Due to the coronavirus outbreak, we are now working from home. If you need to contact us urgently please email: email@example.com
RANDSTAD STUDENT SUPPORT PUTS SHROPSHIRE STUDENTS IN POLE POSITION
Randstad Student Support, a leading provider of learning support staff, has taken a group of 15 budding Formula 1 racing engineers to the Williams Martini Racing F1 Factory for a day of innovation, excitement and engineering insight.
The lucky group from North Shropshire College included 14 students who fought off tough competition to win the trip, managing to take home the trophy in a competition hosted by Randstad Student Support at the Association of Colleges conference held in November.
Randstad Student Support worked with 65 further education colleges and 93 universities around the UK last year, providing vital support for 28,000 students, helping them to achieve their potential.
All the students on the tour are currently studying either engineering or mechanics at the college and were given a glimpse into the inner working of the Williams garages. Also attending from Randstad was Victoria Short, Managing Director, Sadie Besley, Operations Director and Karen Guthrie, Further Education Development Manager.
Students visited the advanced engineering section of the factory, learning how engineers at Williams use their high-tech, scientific knowledge to solve everyday problems. For example, students discovered that Williams’ pioneering work in cooling down race car engines had been transferred to reducing energy bills in the frozen aisles of supermarkets – creating vast energy savings.
This revealed the wide range of professional options available to the students and the versatility of engineering as a career choice. With 431 engineering jobs currently available on Randstad’s website there’s high hopes the visit will have inspired a new generation of expertise.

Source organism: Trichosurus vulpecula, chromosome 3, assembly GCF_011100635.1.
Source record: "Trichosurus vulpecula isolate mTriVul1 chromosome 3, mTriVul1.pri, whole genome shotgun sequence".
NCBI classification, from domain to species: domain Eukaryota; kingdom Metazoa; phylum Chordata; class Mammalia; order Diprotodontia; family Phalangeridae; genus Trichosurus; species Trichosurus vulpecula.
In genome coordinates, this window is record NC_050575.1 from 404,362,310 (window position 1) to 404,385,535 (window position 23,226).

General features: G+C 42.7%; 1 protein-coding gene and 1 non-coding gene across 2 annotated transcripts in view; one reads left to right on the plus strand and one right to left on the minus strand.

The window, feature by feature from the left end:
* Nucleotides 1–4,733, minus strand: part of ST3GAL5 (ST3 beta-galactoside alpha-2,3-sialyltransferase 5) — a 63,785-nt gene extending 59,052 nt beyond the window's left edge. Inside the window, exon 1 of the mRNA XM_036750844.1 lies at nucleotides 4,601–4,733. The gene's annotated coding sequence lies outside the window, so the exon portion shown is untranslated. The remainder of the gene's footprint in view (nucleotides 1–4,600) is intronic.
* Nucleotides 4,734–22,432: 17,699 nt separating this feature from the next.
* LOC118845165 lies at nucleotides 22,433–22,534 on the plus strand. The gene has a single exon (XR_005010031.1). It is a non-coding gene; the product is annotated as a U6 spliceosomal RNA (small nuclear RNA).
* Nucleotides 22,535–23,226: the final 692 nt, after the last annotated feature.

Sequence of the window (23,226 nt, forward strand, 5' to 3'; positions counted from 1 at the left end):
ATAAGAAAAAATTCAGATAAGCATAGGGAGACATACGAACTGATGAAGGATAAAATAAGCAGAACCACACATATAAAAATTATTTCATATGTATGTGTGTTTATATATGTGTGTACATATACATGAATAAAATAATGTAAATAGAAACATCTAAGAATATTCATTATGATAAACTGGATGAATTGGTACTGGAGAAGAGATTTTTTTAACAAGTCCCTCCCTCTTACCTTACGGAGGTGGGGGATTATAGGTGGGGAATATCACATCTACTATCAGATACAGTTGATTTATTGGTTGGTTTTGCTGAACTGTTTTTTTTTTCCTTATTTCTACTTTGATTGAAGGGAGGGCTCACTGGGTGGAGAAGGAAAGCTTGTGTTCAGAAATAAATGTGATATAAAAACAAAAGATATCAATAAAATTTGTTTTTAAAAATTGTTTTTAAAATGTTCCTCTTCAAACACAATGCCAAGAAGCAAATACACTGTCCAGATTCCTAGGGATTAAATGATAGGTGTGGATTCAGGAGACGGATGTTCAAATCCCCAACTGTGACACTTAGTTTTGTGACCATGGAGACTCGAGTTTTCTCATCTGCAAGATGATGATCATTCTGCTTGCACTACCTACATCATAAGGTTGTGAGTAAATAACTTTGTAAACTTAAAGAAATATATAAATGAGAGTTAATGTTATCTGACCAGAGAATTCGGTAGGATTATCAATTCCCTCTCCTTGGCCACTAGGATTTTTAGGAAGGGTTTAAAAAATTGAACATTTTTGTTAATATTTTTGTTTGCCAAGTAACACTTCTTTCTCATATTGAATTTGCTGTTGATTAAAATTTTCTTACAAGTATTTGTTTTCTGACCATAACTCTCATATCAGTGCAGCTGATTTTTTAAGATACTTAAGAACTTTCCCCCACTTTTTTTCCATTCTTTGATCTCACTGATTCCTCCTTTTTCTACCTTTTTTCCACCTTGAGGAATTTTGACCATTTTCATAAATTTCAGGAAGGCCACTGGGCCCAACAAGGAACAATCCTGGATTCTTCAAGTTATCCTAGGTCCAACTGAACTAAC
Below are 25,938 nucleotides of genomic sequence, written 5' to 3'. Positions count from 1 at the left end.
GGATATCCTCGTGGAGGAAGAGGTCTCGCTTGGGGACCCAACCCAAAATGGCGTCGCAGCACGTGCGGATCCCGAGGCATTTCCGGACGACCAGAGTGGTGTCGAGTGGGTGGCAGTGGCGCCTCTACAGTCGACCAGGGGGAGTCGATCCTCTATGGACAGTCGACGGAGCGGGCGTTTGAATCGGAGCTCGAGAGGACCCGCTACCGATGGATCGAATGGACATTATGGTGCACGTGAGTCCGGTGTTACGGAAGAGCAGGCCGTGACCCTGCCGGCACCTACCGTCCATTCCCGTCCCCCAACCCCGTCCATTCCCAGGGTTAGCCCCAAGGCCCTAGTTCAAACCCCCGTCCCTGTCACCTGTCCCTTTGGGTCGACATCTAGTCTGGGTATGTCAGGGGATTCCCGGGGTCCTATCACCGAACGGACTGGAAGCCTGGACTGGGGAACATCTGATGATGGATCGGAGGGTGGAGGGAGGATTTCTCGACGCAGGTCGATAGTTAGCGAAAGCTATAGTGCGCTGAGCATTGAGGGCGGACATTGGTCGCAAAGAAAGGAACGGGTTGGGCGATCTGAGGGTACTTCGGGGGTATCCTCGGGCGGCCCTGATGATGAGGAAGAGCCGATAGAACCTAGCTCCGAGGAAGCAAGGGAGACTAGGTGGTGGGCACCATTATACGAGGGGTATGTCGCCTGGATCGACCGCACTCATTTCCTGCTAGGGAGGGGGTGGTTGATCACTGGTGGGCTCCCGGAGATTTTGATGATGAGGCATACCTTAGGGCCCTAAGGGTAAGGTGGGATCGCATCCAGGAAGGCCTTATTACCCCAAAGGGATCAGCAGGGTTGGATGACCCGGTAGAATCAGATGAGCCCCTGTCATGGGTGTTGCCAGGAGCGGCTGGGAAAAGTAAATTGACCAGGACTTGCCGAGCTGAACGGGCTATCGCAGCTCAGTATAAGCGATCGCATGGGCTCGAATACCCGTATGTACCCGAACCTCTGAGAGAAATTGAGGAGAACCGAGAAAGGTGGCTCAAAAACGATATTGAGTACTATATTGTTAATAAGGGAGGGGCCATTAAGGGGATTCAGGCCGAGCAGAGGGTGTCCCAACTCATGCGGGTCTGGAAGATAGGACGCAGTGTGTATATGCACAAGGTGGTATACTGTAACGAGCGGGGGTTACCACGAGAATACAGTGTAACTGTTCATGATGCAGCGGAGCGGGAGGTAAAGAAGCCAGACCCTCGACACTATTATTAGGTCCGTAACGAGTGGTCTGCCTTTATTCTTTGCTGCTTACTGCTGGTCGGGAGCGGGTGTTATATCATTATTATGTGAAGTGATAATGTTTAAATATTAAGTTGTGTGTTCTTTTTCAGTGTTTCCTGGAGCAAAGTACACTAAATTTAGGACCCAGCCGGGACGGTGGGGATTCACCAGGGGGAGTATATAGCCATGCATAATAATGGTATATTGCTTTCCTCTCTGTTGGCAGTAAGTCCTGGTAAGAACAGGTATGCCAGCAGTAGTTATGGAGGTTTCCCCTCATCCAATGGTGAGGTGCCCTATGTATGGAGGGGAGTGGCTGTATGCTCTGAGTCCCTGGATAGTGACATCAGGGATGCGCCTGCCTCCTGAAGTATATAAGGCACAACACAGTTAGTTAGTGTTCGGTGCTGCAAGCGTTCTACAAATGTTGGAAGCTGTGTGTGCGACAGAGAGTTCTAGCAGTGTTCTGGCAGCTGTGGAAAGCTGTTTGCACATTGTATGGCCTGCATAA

Students also got the chance to prove their racing credentials and try to beat the best of F1 drivers on a BATAK reaction machine. Unfortunately the chequered flag was out of reach – with most posting scores half those of professional drivers.
And the final pit stop was to the Williams museum, to check out the trophy collection and see F1 mementos up close.
Sadie Besley, Operations Director, Randstad Student Support comments: “This competition was all about inspiring innovation in students – and giving them a glimpse into a potential career in engineering. F1 is the pinnacle of professional racing – and we want North Shropshire students to be at the top of their game. It was fantastic to see the students engage with the experience and fully embrace all the elements that create a successful F1 team. A practical and hands-on opportunity can give students the motivation to further their careers and something to aim for in the future. The skills picked up on the tour are highly applicable and will act as a real motivator for these budding engineers.”
A real highlight of the trip was a chance to speak to Williams engineers and learn more about their career paths. Students had the opportunity to ask questions and find out more about future career prospects on offer at Williams. There are a wide variety of ways for students to improve their skills, with many apprenticeships on offer throughout the industry.
Sadie Besley, Operations Director, Randstad Student Support concludes: “The best way to get ahead and give yourself the best career opportunities in the engineering sector is to get some hands-on experience. It doesn’t have to be paid work, any time that can be spent learning on the job, gaining practical skills and boosting your experience can give you a great advantage as a candidate. It’s hard to find the right person for the right job and experience and enthusiasm are key for outpacing other applicants.
“For further education colleges looking to encourage students to pursue their interests in engineering and technology, the best way is to provide opportunities to see engineers in action. This doesn’t have to be a grand trip to a F1 Factory, it can simply be arranging for engineers to visit and speak to students. Practical advice is particularly important. And nothing is as inspiring as seeing a true professional in action.”